David Lynch is one of our most enigmatic creators. It's said that on set, he prefers to keep actors in the dark, much like their characters. This creates performances that feel real and help the audience relate with the people on screen. 

But in a movie like Mulholland Drive, that can frustrate the people involved. It's a movie with so many twists and turns, it can be hard for an actor to put their performance in context. 

Actor Justin Theroux is no stranger to this process. He was in Lynch's Inland Empire and Mulholland Drive. And his work in both is crucial to what's happening in the movie.

Theroux told Indiewire about his experiences working with Lynch on Mulholland Drive

He said, “He’s a total outlier because he doesn’t answer your questions. I was course peppering him with a million questions like, ‘Well, why am I there? Who’s the cowboy? What’s going on? What reality are we in?'”

Theroux continued, saying Lynch “cleared the whole set. ‘Everyone get out of here.’ They were laying cable and hanging lights as you do. And he said, ‘Wait a minute, everyone’s got to get out of here. Me and Justin need to talk.’ We went in and into the house [where we’re] shooting, I think the scene where I come home and find my wife with the poor guy, [played by] Billy Ray Cyrus.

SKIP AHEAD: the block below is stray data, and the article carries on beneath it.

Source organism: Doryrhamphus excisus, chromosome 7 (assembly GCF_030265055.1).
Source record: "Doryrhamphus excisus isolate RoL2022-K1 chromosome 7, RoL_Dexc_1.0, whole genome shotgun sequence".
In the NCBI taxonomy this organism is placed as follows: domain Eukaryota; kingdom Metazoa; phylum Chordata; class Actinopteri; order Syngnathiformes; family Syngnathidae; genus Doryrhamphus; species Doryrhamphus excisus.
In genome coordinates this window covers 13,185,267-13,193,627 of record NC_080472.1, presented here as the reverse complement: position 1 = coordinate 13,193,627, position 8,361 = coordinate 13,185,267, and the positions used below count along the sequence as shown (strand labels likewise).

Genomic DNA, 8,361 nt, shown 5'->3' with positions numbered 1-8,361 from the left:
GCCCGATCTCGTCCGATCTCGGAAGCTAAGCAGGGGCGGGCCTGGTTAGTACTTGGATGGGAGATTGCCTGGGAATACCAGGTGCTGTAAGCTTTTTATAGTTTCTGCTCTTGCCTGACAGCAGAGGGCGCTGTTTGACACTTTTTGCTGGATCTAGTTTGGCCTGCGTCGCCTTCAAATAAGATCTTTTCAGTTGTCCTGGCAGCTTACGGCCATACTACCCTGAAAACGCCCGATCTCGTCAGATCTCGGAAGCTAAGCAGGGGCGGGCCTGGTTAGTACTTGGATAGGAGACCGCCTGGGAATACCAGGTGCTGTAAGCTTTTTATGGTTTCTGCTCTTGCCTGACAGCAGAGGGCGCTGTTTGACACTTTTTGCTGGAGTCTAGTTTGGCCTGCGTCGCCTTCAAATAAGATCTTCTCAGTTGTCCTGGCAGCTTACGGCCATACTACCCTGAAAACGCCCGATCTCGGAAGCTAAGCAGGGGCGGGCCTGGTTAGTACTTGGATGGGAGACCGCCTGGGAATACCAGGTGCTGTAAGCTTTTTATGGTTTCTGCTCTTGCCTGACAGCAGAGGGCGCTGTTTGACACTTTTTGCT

“I started asking him questions… When I finished a question, [he’d say], ‘You know, I don’t know, buddy. But let’s find out.’ He wasn’t being cute or cheeky or evasive; he genuinely didn’t know. He’s like, ‘I don’t know.’ It’s like you’re on an escalator into a cloud with him, you never know where the escalator lets off.”

That has to be daunting as an actor. But it could be exciting at the same time to uncover a story together.

In talking about Inland Empire, Theroux said, “The crew [David Lynch] assembles are great. You’re giggling. The stuff with Laura Dern and Inland Empire, we were laughing so much. Then you go to the screening of it, your brains all over the back wall. I had no clue that that’s how that scene was gonna be, the tone of that. Most of the time I’m a pretty quick study on [tone]. but David Lynch is an absolute outlier in that respect in that what you end up seeing once he’s gone to the lab, and cut it up and put sound in and arranged at all, is so different from the experience you’ve had on set.”

Honestly, that sounds like a blast, but also frustrating.

So much of an actor's work is trusting a director, and Lynch is great enough to put all your faith in him, even if you don't know how a scene fits or plays out. Still, it has to be stressful when you want to show that you're doing a good job, but don't have all the materials you need to sculpt a performance like you would on another set. 

How do you view all of this? Let us know in the comments.